Thousands gathered today to demonstrate in Budapest because of the projected modification of the small business tax, KATA. The government submitted the relevant bill yesterday and plans to accept it today. The new modifications concern 450,000 people in Hungary. Most of them feel they would lose their income if Orbán’s Fidesz and co-ruling KDNP accepted the bill today. The police highlighted in an announcement that the protesters took part in an unpermitted rally.
According to index.hu, Ferenc Gelencsér, the chairman of Momentum Movement, called the citizens to Kossuth Square, near the parliament. The demonstration started at 10 am, but the crowd, led by Momentum politicians, marched to Margaret Bridge later.
The demonstration runs under the title “Do not vote it!” („Ne szavazd meg!”).
Hundreds are present even though thousands promised to participate on the internet. If it lasts longer, probably more will join.
Employees of many different sectors are attending the demonstration: from food deliverers to hairdressers and people working in the creative and movie sector. Several opposition politicians also showed up, including Ágnes Kunhalmi (Socialists), Tamás Mellár (Párbeszéd), Antal Csárdi (LMP-greens), László Lóránt Keresztes (LMP-greens), Ferenc Gelencsér (Momentum).
Below you can watch the live report of index.hu:
At around 11 am, the protesters started chanting that they would block Margaret Bridge. Index.hu says that the idea came from Momentum Chairman Ferenc Gelencsér. As a result, they marched to Margaret Bridge preventing public transport and cars to access it.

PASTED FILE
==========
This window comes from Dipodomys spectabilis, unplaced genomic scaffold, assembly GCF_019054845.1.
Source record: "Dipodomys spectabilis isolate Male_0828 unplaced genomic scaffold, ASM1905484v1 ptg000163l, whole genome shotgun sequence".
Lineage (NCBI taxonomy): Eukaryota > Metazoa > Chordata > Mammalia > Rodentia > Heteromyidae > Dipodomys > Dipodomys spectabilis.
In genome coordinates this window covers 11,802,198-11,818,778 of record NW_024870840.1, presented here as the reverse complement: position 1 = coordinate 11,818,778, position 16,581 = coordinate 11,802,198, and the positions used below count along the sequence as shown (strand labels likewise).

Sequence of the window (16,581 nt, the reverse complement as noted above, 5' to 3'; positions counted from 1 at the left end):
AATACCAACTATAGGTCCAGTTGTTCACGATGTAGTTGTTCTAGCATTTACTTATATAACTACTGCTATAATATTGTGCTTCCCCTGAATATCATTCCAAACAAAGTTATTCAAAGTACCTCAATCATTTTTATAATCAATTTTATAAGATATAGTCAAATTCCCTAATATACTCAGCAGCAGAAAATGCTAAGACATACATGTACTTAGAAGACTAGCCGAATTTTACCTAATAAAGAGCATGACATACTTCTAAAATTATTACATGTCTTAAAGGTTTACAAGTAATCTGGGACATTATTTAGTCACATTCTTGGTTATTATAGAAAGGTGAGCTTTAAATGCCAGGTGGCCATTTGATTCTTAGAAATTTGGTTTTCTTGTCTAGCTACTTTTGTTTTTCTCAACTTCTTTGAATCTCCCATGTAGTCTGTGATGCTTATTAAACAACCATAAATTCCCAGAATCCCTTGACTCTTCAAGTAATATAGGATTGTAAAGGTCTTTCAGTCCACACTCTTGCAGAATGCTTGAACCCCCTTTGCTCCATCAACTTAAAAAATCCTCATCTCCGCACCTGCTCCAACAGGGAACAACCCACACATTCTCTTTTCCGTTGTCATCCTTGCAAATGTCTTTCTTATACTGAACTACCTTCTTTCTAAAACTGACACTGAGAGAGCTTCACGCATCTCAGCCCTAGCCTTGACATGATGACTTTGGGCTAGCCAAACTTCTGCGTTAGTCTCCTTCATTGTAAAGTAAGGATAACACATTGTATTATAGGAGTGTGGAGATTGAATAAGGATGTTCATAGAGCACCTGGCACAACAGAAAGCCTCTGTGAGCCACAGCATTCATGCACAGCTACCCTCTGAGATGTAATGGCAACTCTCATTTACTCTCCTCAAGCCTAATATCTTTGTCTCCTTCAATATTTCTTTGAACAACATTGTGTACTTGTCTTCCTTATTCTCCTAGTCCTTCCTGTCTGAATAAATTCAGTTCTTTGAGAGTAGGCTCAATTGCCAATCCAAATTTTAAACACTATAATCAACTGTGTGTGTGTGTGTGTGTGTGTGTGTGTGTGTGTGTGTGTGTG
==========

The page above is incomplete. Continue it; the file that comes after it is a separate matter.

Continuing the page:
The Budapest police called the demonstration an unpermitted rally and started to issue fines for people blocking the traffic. Later they arrested a man who spat on a police car.
A group of protestors even sat down in the middle of the bridge and started chanting: “Withdraw it!”
Index.hu later reported that the traffic on the bridge returned to normal, and there were much more police cars than protesters. The Budapest public transport company, BKK, said that tram number 4-6 did not commute between Oktogon Metro Station and the Buda abutment of Margaret Bridge. They recommend people to use the underground (M1, M2), instead.
As we reported before, the modification concerns almost half a million Hungarians working in various sectors. Probably, the most controversial part is that future KATA payers, with the exception of taxi drivers, will be allowed to generate revenues only by working with private individuals. The parliament will likely accept the new bill within the next 24 hours, which will take effect on 1 September. Meanwhile, taxpayers will have time until 25 September to indicate whether they wish to stay with the modified system or prefer other forms of taxation.
Many protestors argue that the modification is just a brutal tax increase resulting in the loss of their families’ earnings.
MTI reported that the parliamentary meeting was scheduled for Tuesday afternoon to vote on the amendment of the bill which would restrict sole proprietors to use KATA.
Protester also slowed down traffic on Erzsebet Bridge on Tuesday early afternoon. Budapest police said that the protesters had occupied one lane in each direction on the bridge, MTI reported.
After a long debate, the parliament accepted the government’s modifications today afternoon. 120 MPs voted for it, while 57 were against it. 1 MP remained neutral, telex.hu reported.
Demonstrators remained on the Margaret bridge even after the parliament accepted the bill. The police drove them out only at around 8 pm. Thus, ordinary tram traffic could continue. They called the ambulance to a pregnant woman who did not feel well. Officers placed cordons on the two sides of the bridgehead so cars could return to the bridge.
Source: index.hu, MTI, telex.hu